Introduction: Although early sexual intercourse may be associated with increased depressive symptoms, little research has examined whether first intercourse in late adolescence is associated with changes in mental health. Methods: This paper uses 3 years of longitudinal data from previously sexually abstinent late adolescent students at a large state university in the northeastern United States (N = 144, 53.5% male, M age = 18.5 years old, 47.2% White, 26.4% Asian/Hawaiian/Pacific Islander, 20.1% Hispanic/Latino, 18.1% Black/African American) to examine whether levels of psychological distress changed after first intercourse. Results: Students’ distress decreased after first intercourse, although this effect was only significant two or more semesters after first intercourse. There were no gender differences in these associations. Conclusions: Findings suggest first intercourse was, on average, associated with decreased psychological distress for both male and female late adolescents.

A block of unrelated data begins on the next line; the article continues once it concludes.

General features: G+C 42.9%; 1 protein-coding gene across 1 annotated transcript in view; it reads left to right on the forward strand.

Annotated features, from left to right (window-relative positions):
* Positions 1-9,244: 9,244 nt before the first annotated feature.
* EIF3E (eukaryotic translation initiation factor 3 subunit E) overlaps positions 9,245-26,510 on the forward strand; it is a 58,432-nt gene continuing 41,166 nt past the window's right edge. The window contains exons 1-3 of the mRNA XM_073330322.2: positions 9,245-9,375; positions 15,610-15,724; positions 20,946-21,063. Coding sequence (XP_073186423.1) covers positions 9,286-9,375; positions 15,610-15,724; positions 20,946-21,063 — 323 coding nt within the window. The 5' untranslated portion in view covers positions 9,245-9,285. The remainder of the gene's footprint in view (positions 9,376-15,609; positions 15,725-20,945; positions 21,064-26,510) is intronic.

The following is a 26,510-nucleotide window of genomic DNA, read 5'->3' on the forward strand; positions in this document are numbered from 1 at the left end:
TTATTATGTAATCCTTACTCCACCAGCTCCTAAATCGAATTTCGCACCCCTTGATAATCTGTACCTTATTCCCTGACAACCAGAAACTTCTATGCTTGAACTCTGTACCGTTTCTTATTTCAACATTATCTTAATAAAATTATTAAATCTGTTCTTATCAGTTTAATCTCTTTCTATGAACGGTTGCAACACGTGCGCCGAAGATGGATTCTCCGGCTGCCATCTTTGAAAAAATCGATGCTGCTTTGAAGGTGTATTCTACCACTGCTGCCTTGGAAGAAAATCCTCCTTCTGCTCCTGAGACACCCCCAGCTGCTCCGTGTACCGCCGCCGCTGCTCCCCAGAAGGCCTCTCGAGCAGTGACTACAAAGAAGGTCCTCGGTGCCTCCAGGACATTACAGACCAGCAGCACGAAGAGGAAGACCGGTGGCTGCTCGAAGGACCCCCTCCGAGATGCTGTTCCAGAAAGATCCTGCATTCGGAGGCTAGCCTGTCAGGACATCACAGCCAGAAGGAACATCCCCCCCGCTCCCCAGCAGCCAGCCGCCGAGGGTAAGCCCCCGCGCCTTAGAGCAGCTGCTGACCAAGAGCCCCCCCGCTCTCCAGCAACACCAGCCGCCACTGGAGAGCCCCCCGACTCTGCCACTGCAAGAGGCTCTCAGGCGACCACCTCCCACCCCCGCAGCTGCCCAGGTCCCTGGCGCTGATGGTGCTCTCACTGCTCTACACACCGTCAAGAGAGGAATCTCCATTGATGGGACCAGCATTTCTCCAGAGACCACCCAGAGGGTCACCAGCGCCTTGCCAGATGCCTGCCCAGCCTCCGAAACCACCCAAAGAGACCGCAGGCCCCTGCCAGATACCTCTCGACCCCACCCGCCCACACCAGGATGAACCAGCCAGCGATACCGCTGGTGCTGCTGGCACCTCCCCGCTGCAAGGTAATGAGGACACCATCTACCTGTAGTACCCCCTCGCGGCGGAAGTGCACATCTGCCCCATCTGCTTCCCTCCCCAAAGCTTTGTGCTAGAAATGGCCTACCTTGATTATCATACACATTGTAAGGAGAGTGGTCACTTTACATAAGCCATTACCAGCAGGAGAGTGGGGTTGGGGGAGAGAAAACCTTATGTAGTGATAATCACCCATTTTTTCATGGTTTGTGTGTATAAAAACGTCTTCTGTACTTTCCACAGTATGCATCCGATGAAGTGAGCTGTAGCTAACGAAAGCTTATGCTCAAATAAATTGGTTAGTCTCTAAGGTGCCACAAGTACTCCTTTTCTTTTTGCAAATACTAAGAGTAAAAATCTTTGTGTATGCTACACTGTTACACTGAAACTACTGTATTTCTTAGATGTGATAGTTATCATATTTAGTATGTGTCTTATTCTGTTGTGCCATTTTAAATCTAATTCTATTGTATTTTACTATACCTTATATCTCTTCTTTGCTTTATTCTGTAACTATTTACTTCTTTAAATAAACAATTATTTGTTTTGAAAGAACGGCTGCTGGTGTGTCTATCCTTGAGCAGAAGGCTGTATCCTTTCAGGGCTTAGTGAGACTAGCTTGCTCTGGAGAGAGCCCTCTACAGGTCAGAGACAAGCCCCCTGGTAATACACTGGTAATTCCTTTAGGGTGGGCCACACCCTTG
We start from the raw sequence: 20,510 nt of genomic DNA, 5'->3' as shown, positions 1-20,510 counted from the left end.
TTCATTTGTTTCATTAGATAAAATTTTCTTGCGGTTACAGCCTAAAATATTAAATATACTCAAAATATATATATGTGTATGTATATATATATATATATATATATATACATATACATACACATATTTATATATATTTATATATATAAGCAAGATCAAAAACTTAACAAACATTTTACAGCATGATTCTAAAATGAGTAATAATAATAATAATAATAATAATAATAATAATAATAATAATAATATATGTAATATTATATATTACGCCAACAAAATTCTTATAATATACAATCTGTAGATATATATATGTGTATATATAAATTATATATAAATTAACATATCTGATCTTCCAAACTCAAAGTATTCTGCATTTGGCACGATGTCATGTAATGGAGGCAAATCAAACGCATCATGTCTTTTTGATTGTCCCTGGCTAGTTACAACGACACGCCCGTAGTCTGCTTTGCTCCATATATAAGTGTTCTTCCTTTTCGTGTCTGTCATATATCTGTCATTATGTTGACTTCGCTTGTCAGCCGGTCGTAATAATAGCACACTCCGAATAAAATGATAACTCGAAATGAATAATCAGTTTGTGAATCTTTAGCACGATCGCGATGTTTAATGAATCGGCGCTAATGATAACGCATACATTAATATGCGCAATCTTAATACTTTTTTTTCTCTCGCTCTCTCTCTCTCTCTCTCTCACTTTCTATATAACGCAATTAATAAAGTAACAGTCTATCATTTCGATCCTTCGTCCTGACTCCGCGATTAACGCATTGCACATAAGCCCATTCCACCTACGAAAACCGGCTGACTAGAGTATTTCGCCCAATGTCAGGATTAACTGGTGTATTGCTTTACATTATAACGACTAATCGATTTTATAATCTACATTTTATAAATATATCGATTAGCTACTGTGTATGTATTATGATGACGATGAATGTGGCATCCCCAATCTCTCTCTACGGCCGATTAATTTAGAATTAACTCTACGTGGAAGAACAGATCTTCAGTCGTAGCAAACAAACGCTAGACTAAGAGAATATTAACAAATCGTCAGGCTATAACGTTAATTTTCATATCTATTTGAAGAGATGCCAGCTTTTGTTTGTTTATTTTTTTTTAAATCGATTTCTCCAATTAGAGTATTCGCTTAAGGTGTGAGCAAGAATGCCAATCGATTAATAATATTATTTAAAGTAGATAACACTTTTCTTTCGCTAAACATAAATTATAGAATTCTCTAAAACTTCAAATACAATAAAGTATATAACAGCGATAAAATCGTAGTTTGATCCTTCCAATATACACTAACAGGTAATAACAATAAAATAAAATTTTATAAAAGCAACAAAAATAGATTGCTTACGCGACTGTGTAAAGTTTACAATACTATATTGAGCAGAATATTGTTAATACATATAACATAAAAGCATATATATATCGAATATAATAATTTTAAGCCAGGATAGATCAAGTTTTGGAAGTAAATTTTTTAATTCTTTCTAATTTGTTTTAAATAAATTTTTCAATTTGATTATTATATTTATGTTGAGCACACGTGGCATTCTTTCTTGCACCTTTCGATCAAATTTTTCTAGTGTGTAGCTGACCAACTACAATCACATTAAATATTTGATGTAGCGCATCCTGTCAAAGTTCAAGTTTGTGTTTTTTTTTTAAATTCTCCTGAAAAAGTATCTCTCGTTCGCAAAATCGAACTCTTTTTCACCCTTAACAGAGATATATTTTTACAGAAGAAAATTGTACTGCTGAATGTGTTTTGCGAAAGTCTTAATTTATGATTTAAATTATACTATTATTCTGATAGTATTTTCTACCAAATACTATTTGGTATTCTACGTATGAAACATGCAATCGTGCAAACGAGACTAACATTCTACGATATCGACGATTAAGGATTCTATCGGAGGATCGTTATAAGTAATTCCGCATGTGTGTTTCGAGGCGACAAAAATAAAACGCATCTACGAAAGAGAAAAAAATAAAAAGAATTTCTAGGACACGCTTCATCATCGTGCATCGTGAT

All Science Journal Classification (ASJC) codes
- Pediatrics, Perinatology, and Child Health
- Social Psychology
- Developmental and Educational Psychology
- Psychiatry and Mental health